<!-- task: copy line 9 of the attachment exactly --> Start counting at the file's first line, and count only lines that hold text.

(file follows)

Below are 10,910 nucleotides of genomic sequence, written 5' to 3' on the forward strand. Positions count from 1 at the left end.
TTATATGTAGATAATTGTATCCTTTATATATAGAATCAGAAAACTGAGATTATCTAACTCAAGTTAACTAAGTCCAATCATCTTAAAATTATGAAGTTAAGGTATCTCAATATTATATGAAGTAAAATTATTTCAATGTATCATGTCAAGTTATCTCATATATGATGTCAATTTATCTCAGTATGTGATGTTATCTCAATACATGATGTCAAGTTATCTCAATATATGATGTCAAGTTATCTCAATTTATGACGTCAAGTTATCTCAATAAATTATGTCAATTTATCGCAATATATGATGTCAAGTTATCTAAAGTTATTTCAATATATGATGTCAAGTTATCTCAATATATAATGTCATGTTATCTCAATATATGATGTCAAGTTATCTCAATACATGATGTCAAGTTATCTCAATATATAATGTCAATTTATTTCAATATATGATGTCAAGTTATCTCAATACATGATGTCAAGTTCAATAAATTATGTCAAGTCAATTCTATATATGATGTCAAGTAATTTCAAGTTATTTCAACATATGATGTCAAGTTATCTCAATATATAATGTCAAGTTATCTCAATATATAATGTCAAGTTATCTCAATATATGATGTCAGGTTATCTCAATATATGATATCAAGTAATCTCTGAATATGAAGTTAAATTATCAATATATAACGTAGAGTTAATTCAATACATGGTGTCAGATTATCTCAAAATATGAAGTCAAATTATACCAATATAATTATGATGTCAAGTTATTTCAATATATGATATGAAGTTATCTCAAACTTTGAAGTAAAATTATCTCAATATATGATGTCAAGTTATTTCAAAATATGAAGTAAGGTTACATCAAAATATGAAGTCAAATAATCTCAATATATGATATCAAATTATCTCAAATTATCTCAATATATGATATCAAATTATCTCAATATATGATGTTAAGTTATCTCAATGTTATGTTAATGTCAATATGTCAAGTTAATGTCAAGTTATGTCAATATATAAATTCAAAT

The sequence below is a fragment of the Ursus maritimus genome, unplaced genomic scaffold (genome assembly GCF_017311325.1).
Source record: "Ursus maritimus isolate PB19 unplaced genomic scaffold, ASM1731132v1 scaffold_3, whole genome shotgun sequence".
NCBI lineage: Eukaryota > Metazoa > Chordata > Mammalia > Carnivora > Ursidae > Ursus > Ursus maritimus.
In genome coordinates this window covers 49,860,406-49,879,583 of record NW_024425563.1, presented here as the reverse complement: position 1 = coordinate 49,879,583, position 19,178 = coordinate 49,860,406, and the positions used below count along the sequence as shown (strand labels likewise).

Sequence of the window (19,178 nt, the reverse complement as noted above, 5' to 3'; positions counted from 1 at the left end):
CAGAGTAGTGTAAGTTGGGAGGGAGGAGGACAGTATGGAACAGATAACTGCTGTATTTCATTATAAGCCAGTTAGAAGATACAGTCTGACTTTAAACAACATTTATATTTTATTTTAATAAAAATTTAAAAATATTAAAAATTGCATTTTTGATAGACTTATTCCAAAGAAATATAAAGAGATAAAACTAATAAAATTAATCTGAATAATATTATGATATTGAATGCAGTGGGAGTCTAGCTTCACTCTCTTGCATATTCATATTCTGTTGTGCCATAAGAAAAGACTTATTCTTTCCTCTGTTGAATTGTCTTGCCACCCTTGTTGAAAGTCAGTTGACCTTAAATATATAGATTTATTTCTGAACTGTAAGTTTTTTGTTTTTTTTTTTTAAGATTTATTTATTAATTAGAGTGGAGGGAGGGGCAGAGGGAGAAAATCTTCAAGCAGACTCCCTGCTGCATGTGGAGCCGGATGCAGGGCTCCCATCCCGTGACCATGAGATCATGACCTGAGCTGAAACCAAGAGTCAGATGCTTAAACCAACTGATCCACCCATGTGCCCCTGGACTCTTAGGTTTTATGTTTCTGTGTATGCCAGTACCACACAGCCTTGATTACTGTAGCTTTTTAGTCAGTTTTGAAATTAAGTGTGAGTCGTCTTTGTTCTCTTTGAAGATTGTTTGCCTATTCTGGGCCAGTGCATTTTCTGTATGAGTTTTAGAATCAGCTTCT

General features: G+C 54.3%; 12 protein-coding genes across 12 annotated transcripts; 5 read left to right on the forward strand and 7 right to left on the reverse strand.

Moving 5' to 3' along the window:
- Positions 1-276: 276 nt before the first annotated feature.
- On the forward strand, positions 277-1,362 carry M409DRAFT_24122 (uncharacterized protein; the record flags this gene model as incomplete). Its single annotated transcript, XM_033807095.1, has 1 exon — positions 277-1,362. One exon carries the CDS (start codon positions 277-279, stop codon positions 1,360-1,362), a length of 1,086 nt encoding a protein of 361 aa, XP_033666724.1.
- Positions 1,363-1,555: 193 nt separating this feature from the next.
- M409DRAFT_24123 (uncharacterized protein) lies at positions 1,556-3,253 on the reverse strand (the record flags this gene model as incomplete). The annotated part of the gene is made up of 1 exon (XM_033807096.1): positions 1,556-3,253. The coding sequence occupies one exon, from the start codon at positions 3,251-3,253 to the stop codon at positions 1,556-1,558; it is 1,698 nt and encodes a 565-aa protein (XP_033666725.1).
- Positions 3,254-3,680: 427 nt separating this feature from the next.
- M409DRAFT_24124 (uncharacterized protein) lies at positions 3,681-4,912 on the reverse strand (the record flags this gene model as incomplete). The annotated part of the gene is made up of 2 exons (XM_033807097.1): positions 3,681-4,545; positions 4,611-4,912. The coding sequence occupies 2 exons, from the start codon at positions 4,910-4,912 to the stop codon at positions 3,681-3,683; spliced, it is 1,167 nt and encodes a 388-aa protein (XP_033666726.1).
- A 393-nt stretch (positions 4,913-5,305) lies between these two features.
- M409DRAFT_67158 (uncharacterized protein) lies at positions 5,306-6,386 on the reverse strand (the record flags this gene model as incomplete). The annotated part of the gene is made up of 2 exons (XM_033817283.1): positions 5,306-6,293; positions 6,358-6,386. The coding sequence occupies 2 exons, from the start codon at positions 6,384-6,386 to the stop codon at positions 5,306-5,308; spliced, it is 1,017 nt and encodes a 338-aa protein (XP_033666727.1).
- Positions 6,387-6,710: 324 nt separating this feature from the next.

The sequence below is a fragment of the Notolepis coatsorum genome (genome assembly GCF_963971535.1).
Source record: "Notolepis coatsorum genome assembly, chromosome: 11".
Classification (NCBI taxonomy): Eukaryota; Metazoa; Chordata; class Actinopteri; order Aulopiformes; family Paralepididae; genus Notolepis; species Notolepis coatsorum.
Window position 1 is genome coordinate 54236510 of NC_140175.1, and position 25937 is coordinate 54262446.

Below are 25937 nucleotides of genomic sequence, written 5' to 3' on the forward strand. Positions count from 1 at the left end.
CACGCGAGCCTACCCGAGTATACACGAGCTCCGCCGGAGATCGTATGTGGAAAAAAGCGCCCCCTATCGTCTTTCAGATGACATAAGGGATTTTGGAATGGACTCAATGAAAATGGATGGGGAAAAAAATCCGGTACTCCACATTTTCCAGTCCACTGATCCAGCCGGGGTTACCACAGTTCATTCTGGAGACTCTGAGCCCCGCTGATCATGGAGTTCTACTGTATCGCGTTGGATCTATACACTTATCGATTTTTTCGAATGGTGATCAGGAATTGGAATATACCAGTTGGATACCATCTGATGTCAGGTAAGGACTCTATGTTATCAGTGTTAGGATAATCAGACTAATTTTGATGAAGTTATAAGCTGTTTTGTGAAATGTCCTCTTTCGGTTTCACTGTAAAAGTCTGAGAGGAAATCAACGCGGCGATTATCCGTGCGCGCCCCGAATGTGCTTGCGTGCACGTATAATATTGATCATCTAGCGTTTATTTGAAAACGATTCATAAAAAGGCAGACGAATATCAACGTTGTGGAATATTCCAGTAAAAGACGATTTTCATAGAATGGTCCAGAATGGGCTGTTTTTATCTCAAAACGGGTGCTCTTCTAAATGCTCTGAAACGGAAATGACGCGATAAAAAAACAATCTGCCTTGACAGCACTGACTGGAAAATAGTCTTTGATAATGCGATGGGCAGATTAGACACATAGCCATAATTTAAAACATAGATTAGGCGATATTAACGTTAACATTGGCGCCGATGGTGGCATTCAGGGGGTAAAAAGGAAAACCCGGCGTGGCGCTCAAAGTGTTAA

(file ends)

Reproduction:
General features: G+C 54.3%; 12 protein-coding genes across 12 annotated transcripts; 5 read left to right on the forward strand and 7 right to left on the reverse strand.